Workers demand shares in Hwange Colliery

Hwange Colliery Company

WORKERS at the struggling coal miner Hwange Colliery Company Limited (HCCL) have demanded that they become the company’s shareholders after their outstanding salaries exceeded the firm’s shareholders’ funds.


Government is the largest shareholder followed by Messina Investments and Mittal Steel.

According to a report submitted to Affirmative Action Group (AAG) Matabeleland chapter for investigation, the disgruntled workers said they had become a critical part in the company by virtue of being owed money.

“Our projection based on the current performance of the company shows that the creditors will be exceeding shareholders’ funds at the end of the year. Workers have become a critical part of creditors. The overdue amount in respect of workers will be over $60 million,” read part of the report.

“In view of this, the workers should now be involved in major decisions that affect the operations of the company.  These decisions should not be left to management alone. Workers, therefore, should have the right to appoint someone on the board of the company to represent their interests. Major contracts and transactions with other parties should pass the scrutiny of workers leadership, or their board representative.”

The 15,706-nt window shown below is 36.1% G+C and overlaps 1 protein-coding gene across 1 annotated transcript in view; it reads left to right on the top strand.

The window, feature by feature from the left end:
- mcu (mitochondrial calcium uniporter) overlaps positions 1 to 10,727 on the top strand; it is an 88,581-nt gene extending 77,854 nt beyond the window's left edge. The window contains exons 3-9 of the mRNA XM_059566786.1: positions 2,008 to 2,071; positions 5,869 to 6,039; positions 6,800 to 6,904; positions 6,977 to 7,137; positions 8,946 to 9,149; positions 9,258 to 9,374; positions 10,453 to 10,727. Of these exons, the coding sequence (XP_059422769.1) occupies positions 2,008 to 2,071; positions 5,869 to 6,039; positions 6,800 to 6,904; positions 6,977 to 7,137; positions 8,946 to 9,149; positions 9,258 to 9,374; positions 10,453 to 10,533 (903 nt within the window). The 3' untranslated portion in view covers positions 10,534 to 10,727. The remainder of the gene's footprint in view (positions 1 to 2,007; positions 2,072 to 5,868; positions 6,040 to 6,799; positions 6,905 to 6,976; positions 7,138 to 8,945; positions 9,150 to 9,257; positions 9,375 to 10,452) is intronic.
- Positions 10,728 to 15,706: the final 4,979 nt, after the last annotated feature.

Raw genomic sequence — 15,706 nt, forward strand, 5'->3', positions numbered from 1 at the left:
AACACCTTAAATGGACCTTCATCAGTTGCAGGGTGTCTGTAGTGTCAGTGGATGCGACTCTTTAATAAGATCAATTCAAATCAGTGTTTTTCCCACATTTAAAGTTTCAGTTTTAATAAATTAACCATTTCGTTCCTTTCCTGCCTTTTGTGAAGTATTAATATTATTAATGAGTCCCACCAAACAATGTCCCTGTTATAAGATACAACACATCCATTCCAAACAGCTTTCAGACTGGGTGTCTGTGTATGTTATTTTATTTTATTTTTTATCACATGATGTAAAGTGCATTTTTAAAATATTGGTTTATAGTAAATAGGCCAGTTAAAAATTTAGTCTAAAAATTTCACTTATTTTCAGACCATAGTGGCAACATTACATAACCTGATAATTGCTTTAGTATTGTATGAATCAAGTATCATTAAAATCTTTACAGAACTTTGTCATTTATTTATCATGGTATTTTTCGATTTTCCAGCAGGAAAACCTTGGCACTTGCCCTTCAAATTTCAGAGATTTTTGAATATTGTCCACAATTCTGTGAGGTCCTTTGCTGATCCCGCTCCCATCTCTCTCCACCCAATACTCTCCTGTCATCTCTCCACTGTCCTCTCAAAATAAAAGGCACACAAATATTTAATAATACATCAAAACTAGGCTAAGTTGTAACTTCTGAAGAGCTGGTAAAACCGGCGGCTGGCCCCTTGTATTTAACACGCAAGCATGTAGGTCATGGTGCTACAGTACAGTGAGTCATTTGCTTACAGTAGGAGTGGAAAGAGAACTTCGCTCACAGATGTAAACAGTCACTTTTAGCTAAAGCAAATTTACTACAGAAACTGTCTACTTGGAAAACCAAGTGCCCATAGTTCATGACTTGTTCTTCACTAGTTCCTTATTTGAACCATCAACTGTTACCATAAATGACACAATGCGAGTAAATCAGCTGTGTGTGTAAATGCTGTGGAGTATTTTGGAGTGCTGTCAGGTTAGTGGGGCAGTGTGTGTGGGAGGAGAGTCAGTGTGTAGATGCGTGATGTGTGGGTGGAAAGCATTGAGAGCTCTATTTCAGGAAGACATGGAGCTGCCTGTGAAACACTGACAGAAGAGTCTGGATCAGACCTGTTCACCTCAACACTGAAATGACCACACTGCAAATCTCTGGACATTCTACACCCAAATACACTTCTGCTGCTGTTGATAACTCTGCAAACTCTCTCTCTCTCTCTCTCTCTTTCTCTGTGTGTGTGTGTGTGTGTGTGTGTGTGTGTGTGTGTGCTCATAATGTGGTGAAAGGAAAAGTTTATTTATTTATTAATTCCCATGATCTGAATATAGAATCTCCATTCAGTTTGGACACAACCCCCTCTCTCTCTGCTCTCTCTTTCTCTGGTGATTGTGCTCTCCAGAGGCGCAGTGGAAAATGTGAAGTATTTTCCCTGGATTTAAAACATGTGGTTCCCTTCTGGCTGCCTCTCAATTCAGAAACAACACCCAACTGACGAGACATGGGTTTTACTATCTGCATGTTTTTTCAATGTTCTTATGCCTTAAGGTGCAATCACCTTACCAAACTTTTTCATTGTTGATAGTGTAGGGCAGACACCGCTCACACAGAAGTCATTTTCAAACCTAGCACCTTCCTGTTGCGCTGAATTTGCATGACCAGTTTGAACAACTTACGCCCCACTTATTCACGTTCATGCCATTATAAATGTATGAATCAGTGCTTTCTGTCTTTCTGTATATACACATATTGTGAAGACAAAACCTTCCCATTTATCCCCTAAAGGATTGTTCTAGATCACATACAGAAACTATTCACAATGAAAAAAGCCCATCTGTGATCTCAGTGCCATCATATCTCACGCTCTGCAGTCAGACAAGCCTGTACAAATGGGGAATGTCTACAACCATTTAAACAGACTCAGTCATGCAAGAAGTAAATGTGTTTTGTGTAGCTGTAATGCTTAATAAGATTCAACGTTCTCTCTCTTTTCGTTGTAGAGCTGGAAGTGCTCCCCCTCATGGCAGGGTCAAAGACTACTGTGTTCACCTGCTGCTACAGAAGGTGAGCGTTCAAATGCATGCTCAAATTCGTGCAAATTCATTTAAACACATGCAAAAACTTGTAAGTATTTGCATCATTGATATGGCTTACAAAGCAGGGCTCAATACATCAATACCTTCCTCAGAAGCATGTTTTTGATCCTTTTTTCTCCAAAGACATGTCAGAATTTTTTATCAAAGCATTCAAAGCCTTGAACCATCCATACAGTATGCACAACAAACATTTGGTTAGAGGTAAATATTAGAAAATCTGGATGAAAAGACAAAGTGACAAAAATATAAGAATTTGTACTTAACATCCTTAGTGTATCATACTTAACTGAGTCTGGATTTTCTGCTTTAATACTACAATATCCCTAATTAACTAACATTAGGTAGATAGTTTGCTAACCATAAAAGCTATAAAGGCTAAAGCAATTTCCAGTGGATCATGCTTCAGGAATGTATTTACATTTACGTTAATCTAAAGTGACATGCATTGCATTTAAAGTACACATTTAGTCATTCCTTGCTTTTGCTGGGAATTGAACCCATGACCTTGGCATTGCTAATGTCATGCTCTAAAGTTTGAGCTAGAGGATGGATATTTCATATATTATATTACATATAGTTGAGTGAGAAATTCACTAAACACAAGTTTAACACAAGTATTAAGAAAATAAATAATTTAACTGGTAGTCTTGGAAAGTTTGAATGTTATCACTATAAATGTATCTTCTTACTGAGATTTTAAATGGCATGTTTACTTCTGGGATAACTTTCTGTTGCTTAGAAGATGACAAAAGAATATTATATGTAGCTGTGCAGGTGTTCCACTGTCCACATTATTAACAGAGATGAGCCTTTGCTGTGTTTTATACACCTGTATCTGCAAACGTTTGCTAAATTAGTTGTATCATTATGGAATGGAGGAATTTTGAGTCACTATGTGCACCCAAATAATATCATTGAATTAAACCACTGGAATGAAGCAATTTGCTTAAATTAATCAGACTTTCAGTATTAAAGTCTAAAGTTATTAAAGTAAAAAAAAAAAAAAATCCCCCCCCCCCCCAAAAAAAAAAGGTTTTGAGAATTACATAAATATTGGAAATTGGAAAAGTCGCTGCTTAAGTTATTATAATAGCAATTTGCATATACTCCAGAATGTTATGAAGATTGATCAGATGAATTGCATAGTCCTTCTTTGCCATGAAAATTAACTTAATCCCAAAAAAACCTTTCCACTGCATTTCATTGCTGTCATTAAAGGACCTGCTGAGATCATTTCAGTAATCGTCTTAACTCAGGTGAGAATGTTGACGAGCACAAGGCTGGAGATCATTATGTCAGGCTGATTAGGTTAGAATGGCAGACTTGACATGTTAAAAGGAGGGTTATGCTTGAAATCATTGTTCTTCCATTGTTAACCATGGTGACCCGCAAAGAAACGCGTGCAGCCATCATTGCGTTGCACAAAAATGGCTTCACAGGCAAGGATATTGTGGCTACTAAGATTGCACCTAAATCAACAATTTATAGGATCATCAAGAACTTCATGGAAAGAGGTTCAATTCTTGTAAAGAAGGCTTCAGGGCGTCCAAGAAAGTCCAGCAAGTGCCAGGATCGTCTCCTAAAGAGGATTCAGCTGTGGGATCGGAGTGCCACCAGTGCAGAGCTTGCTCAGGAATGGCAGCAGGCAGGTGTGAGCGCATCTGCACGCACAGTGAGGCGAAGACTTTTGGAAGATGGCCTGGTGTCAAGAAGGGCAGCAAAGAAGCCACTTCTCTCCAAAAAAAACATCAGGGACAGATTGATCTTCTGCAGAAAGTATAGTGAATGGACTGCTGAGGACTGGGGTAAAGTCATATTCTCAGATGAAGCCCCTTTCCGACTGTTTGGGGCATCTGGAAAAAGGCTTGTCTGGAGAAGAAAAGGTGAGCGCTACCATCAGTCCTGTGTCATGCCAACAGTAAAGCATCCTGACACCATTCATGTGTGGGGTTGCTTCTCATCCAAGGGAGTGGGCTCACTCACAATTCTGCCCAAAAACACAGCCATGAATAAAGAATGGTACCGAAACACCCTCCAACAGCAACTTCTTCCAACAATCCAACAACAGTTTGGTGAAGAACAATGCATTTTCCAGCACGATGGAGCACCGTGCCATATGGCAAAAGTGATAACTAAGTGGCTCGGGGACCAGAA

Workers said they have not been paid regular salaries for the past 27 months. They said as at 30 November 2015, they were owed over $46,10 million in unpaid wages or salaries, since 2014 and partly 2012 [4 months ring fenced].

“We are concerned that the company seems to be progressively sliding towards bankruptcy and its going concern capability is under serious threat. The likelihood of the company’s recovery seems to be elusive given the trends that are evident to us,” the workers submitted.

They said they have watched a development where those entrusted with the leadership and management role of the company consistently made decisions which were prejudicial to the company. 

“We have over time become aware of decisions, which in our view, are calculated to siphon money out of the company to the detriment of the workers’ and other stakeholders’ interests,” workers said.

HCC managing director Thomas Makore refused to comment saying the company was in a “closed period” after the close of its financial year ended on December 31.

Mines and Mining Development minister Walter Chidakwa’s phone went unanswered.


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